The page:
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Home The Project Mexico’s Mixe people: Coping with climate change and defining own development
Mexico’s Mixe people: Coping with climate change and defining own development PDF Print E-mail
Thursday, 29 May 2014 16:25

By Jo Ann L. Guillao, Climate Change Team

The cool mountain climate of a large part of the Mexican southern state of Oaxaca, home to about a million indigenous Mixe people, is now getting warmer — a situation that has proved to be both a boon and a bane for the upland farming folk.

With the warmer weather, villagers can now grow fruit-bearing trees, which used to grow well in low-lying areas.  But the warmer weather proved to be disastrous in other respects, we found out during a field visit to the two municipios (towns) of Santo Cristobal Chichicaxtepec and Santa Cruz Condoy on October 9-14, 2013.

In the community of Santo Cristobal, for example, the warmer climate enabled local farmers to diversify their crops and livestock.  Aside from planting fruits, local farmers can now breed horses.

 

 

As the local climate changes, the Mixe people have experienced either too much rain or the lack of it in some areas. When it rains in the community of Santa Cruz Condoy, for instance, it pours so hard that soil erosion has become frequent and widespread.

And as more soils erode down into the rivers, the water in rivers has become acidic. The acidic rainwater has proved disastrous to local crops such as coffee, beans and chili, the production of which, farmers reported, declined in recent years.

But unlike before, rain is now becoming rare in Santo Cristobal and the weather continues to get warmer with dire consequences. Water wells are drying up and vital plants are becoming extinct. Chichicaxtle, an herbal plant that is used to ease muscle pain, and amapola, a wild plant used as herbal medicine to calm people, are among some species vanishing.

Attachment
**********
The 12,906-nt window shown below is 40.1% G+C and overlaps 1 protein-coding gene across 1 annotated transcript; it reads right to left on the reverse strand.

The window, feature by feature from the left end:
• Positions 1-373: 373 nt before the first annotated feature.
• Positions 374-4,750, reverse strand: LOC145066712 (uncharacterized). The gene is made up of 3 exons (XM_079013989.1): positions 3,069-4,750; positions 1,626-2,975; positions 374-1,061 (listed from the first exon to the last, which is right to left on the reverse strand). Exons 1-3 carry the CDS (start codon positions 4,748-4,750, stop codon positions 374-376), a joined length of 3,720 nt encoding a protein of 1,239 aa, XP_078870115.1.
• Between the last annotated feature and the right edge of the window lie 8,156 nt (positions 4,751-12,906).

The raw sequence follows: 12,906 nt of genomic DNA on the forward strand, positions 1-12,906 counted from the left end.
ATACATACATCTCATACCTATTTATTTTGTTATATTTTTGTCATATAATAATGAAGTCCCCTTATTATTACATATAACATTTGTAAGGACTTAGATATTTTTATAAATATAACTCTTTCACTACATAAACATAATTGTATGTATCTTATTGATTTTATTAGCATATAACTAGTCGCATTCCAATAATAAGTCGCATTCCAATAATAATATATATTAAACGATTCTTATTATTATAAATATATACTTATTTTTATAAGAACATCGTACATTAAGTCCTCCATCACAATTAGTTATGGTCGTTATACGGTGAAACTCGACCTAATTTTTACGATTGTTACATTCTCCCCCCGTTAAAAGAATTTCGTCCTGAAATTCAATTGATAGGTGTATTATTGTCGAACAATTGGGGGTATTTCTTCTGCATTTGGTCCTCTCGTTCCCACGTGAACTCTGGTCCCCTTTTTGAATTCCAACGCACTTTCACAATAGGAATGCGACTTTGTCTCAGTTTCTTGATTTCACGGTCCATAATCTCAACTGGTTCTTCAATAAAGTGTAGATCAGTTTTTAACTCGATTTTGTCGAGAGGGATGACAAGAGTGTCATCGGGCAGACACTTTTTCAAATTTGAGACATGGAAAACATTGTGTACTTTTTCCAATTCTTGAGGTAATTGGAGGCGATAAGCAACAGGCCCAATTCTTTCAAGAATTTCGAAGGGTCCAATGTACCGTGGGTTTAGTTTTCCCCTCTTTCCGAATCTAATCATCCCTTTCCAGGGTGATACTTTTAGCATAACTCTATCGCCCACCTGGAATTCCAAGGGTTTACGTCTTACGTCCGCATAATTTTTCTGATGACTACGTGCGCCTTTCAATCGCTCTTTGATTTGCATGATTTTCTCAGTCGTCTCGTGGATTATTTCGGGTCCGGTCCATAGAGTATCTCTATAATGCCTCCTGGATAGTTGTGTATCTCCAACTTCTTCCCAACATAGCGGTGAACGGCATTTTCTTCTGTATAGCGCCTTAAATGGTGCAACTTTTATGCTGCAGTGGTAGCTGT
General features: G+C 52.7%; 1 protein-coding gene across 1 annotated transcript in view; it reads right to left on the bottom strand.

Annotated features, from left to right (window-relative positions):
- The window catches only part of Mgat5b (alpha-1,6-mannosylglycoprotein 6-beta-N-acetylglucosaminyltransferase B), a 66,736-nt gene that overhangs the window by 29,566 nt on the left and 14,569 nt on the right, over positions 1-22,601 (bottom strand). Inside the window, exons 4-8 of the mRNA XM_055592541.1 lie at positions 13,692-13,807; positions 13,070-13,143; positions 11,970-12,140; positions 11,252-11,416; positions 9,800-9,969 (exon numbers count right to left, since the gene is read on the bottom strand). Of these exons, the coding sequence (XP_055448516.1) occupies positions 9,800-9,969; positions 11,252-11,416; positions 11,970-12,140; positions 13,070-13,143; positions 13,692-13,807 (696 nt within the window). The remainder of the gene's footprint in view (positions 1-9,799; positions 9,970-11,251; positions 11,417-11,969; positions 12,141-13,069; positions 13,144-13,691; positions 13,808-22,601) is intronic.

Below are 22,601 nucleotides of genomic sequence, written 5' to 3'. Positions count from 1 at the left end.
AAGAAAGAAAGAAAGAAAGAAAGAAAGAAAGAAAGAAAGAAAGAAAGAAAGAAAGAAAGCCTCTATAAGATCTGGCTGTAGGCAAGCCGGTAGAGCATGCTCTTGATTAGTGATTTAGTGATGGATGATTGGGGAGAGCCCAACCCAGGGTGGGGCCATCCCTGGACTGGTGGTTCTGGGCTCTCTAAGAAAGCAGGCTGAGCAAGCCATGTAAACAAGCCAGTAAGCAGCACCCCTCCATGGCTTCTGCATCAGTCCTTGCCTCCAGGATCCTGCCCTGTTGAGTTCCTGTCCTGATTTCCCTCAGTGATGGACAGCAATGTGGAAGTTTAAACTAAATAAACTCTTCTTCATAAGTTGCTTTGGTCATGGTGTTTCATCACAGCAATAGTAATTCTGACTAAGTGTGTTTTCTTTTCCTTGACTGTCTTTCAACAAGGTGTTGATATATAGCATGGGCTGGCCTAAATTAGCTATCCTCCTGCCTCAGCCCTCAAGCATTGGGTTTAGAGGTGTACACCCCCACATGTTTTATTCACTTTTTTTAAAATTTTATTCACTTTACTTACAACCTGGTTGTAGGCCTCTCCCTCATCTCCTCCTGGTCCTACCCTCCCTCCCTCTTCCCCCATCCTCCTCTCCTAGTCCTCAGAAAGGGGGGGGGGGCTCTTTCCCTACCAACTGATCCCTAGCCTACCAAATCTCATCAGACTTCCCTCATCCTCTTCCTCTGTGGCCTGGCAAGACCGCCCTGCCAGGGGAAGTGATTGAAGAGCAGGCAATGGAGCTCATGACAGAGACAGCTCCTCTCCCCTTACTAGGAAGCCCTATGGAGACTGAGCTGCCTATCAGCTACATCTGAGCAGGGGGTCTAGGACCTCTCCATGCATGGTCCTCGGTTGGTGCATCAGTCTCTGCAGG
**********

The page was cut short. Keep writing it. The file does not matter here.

Poisonous snakes and harmful pests and insects have also appeared. But some edible mushroom varieties, which go well with various bean recipes, are also hard to find now.

Women Participation. The Mixe people, particularly the women, have united to confront the inevitable impacts of climate change.

The community of Condoy Santo Cristobal through its Women Association, for example, has been working with the non government Asamblea Mixe para el Desarrollo Sostenible or ASAM-DES (National Council for Sustainable Development) to revive farm soil’s fertility and restore threatened crops.

ASAM-DES has helped the community become aware of the climate change phenomenon and helped train villagers to implement projects and programs aimed at enhancing their livelihoods. ASAM-DES also keeps track with the activities of the women’s group, at least meeting with them yearly to provide timely support.

The community has also been oriented about climate change mitigation efforts.  ASAM-DES, for example, has encouraged the community to plant trees in degraded areas. ASAM-DES provides the seedlings, which include coffee and fruit tree seedlings. Once fully grown, these trees help prevent erosion and can augment villagers’ income as well. ASAM-DES also trains the women to ensure productivity and quality of their produce.

ASAM-DES has been supportive of women’s initiative since they have proven to get things done. A women’s group called Nosotras Mujeres (We Women), for example, has this motto: “Nobody is going to come for us but we need to do what need to be done.”

Apart from the women, the youth actively take part in community affairs.  The youth are also trained in both household chores and farm work.